Definitions

from The American Heritage® Dictionary of the English Language, 5th Edition.

  • noun Any of several cephalopod mollusks of the family Nautilidae of the Indian and Pacific Oceans, especially Nautilus pompilius, having numerous slender tentacles and an external coiled pearly shell divided into air-filled chambers.
  • noun The paper nautilus.

from The Century Dictionary.

  • noun The Argonauta argo, or any other cephalopod believed to sail by means of the expanded tentacular arms.
  • noun A genus of tetrabranchiate cephalopoda, type of the Nautilacea or Nautilidæ, to which very different limits have been assigned.
  • noun A Portuguese man-of-war. See Physalia.
  • noun A form of diving-bell which requires no suspension, sinking and rising by the agency of condensed air.

from the GNU version of the Collaborative International Dictionary of English.

  • noun (Zoöl.) The only existing genus of tetrabranchiate cephalopods. About four species are found living in the tropical Pacific, but many other species are found fossil. The shell is spiral, symmetrical, and chambered, or divided into several cavities by simple curved partitions, which are traversed and connected together by a continuous and nearly central tube or siphuncle. See tetrabranchiata.
  • noun The argonaut; -- also called paper nautilus. See Argonauta, and Paper nautilus, under Paper.
  • noun A variety of diving bell, the lateral as well as vertical motions of which are controlled, by the occupants.

from Wiktionary, Creative Commons Attribution/Share-Alike License.

  • noun A marine mollusc, of the family Nautilidae native to the Pacific Ocean and Indian Ocean, which has tentacles and a spiral shell with a series of air-filled chambers, of which Nautilus is the type genus.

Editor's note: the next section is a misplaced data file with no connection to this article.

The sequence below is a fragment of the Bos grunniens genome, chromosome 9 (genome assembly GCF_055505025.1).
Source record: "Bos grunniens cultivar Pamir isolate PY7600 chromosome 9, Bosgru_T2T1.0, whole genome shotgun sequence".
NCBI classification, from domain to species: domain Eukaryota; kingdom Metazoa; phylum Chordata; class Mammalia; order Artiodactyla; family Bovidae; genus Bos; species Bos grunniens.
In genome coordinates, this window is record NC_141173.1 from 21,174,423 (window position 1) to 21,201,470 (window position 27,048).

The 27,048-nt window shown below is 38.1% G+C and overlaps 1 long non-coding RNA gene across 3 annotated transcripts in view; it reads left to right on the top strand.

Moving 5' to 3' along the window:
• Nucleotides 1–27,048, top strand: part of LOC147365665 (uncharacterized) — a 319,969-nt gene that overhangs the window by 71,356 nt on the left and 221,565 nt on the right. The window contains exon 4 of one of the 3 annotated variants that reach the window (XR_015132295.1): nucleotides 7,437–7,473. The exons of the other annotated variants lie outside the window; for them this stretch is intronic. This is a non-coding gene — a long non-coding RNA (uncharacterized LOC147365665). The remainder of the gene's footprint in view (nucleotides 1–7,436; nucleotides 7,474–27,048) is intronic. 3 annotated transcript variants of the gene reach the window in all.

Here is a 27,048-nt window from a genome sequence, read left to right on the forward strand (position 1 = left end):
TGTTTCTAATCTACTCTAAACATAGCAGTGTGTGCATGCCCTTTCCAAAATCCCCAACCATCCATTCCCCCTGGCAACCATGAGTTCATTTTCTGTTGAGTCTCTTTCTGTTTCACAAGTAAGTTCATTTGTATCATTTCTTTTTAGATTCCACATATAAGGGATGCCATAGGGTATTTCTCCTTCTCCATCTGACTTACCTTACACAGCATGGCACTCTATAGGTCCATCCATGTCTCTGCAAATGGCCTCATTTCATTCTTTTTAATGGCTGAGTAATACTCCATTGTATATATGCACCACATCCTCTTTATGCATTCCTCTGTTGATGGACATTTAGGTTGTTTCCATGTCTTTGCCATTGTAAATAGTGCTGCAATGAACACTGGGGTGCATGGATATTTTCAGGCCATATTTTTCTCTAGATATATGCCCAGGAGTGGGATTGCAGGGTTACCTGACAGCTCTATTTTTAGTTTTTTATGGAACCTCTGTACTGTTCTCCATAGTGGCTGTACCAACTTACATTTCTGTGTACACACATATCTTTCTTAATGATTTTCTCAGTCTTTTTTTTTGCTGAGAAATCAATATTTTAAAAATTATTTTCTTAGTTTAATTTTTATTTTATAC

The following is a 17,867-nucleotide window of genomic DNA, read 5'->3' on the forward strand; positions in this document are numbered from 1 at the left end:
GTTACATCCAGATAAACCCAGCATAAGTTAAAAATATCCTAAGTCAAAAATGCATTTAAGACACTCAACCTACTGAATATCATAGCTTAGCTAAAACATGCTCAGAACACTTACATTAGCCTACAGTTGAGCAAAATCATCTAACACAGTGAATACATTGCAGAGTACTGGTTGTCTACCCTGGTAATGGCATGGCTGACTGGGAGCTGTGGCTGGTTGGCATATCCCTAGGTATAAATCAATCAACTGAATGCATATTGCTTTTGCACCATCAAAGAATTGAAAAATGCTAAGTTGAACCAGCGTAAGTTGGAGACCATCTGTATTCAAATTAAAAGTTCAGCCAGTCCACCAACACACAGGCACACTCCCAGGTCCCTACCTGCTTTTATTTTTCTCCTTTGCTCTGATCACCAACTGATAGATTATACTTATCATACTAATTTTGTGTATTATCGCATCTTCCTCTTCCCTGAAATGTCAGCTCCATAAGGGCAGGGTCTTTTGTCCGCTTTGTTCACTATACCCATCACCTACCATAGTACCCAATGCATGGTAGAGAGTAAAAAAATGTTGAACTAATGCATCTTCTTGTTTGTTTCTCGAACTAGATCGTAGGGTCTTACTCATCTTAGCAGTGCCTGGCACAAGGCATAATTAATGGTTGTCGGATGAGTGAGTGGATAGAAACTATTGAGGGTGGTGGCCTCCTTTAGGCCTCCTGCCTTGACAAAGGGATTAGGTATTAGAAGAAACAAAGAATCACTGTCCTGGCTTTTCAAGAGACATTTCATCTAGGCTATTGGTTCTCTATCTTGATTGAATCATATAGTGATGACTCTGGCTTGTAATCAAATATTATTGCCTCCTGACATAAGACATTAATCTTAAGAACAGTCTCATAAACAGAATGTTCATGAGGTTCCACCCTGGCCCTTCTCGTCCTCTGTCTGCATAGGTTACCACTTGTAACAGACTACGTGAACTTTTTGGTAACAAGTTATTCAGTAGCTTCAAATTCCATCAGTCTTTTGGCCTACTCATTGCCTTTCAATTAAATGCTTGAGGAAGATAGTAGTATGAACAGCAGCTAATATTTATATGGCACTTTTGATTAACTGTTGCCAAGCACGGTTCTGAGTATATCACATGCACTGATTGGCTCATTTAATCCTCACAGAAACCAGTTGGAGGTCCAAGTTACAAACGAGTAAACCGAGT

from WordNet 3.0 Copyright 2006 by Princeton University. All rights reserved.

  • noun cephalopod of the Indian and Pacific oceans having a spiral shell with pale pearly partitions
  • noun a submarine that is propelled by nuclear power
  • noun cephalopod mollusk of warm seas whose females have delicate papery spiral shells

Etymologies

from The American Heritage® Dictionary of the English Language, 4th Edition

[Latin, from Greek nautilos, sailor, nautilus, from nautēs, mariner, from naus, ship; see nāu- in Indo-European roots.]

from Wiktionary, Creative Commons Attribution/Share-Alike License

From Latin nautilus, from Ancient Greek ναυτίλος (nautilos, "paper nautilus, sailor").

Examples

  • The word "nautilus" comes from the Greek for boat.

    NYT > Home Page

  • Head on over to her blog for even more juice on GNOME 3 from the week-long discussion. remove combo box to change nautilus view, just use menu? frustration that nautilus is becoming like midnight commander, not beautiful to use, too complicated dont like split pane idea, why not use two windows? split-pane seems universally disliked by GNOME designers. snap to side-by-side like in windows 7 would be good and would remove need for split-pane. search in nautilus sucks confusion between magnifying glass icon for search vs zoom

    Archive 2010-02-01

  • Most noatble fix pertaining to this: the back, forward and up buttons in nautilus.

    Subtle icon changes in Lucid of late

  • Most noatble fix pertaining to this: the back, forward and up buttons in nautilus.

    Archive 2010-04-01

  • Most noatble fix pertaining to this: the back, forward and up buttons in nautilus.

    Subtle icon changes in Lucid of late

  • We measured the hole they would require for entering, and discovered that out of the number we had made, the one which had caught the nautilus was the only one with a hole sufficiently large to allow it to enter.

    In the Eastern Seas

  • Catching the nautilus is a largely unregulated free-for-all in which fishermen from poor South Pacific countries gladly accept $1 per shell.

    NYT > Home Page

  • And there's the first thing Apple actually does good in my opinion: Why should a file browser that people need to find files be called nautilus?

    tante's blog

  • Aphrodite with the "nautilus," by which is meant the argonaut of zoologists.

    The Evolution of the Dragon

  • The two last stanzas, with their associates, will require a few of your delicate touches, before you mount them on the nautilus which is to bear them buoyant round the world.

    Reminiscences of Samuel Taylor Coleridge, and Robert Southey

Comments

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  • A submarine‽ Pshaw.

    November 13, 2007